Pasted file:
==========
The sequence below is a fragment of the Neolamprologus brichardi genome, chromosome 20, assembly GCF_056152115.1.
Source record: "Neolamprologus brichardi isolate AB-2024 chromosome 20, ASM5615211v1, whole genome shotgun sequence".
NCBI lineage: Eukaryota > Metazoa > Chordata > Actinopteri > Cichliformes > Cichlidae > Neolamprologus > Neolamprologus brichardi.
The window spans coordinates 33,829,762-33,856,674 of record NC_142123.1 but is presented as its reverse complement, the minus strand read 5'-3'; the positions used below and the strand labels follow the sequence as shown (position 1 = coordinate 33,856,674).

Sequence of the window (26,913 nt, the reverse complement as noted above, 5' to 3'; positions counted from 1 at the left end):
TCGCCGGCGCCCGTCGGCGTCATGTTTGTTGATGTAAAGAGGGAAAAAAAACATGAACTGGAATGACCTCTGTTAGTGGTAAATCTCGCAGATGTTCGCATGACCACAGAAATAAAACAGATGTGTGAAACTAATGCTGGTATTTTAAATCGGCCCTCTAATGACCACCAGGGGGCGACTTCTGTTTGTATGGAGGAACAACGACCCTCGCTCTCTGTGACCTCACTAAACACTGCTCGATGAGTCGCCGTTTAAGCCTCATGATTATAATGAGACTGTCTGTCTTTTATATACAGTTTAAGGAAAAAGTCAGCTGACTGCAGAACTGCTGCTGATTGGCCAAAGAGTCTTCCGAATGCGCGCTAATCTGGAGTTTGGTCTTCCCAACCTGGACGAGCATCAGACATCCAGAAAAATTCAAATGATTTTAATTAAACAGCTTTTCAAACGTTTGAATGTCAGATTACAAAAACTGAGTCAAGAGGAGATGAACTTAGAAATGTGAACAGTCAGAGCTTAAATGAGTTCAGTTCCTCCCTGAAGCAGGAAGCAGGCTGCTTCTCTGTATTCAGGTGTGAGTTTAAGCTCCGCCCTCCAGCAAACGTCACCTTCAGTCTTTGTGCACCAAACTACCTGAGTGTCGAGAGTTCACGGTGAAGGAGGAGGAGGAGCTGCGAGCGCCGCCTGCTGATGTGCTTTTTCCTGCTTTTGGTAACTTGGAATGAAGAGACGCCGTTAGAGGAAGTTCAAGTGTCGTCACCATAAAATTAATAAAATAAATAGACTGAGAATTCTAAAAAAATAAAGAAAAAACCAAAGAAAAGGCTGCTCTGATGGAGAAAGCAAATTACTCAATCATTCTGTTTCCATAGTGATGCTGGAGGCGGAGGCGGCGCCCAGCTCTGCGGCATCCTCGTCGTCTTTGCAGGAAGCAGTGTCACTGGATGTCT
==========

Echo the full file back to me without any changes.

The sequence below is a fragment of the Neolamprologus brichardi genome, chromosome 20, assembly GCF_056152115.1.
Source record: "Neolamprologus brichardi isolate AB-2024 chromosome 20, ASM5615211v1, whole genome shotgun sequence".
NCBI lineage: Eukaryota > Metazoa > Chordata > Actinopteri > Cichliformes > Cichlidae > Neolamprologus > Neolamprologus brichardi.
The window spans coordinates 33,829,762-33,856,674 of record NC_142123.1 but is presented as its reverse complement, the minus strand read 5'-3'; the positions used below and the strand labels follow the sequence as shown (position 1 = coordinate 33,856,674).

Sequence of the window (26,913 nt, the reverse complement as noted above, 5' to 3'; positions counted from 1 at the left end):
TCGCCGGCGCCCGTCGGCGTCATGTTTGTTGATGTAAAGAGGGAAAAAAAACATGAACTGGAATGACCTCTGTTAGTGGTAAATCTCGCAGATGTTCGCATGACCACAGAAATAAAACAGATGTGTGAAACTAATGCTGGTATTTTAAATCGGCCCTCTAATGACCACCAGGGGGCGACTTCTGTTTGTATGGAGGAACAACGACCCTCGCTCTCTGTGACCTCACTAAACACTGCTCGATGAGTCGCCGTTTAAGCCTCATGATTATAATGAGACTGTCTGTCTTTTATATACAGTTTAAGGAAAAAGTCAGCTGACTGCAGAACTGCTGCTGATTGGCCAAAGAGTCTTCCGAATGCGCGCTAATCTGGAGTTTGGTCTTCCCAACCTGGACGAGCATCAGACATCCAGAAAAATTCAAATGATTTTAATTAAACAGCTTTTCAAACGTTTGAATGTCAGATTACAAAAACTGAGTCAAGAGGAGATGAACTTAGAAATGTGAACAGTCAGAGCTTAAATGAGTTCAGTTCCTCCCTGAAGCAGGAAGCAGGCTGCTTCTCTGTATTCAGGTGTGAGTTTAAGCTCCGCCCTCCAGCAAACGTCACCTTCAGTCTTTGTGCACCAAACTACCTGAGTGTCGAGAGTTCACGGTGAAGGAGGAGGAGGAGCTGCGAGCGCCGCCTGCTGATGTGCTTTTTCCTGCTTTTGGTAACTTGGAATGAAGAGACGCCGTTAGAGGAAGTTCAAGTGTCGTCACCATAAAATTAATAAAATAAATAGACTGAGAATTCTAAAAAAATAAAGAAAAAACCAAAGAAAAGGCTGCTCTGATGGAGAAAGCAAATTACTCAATCATTCTGTTTCCATAGTGATGCTGGAGGCGGAGGCGGCGCCCAGCTCTGCGGCATCCTCGTCGTCTTTGCAGGAAGCAGTGTCACTGGATGTCT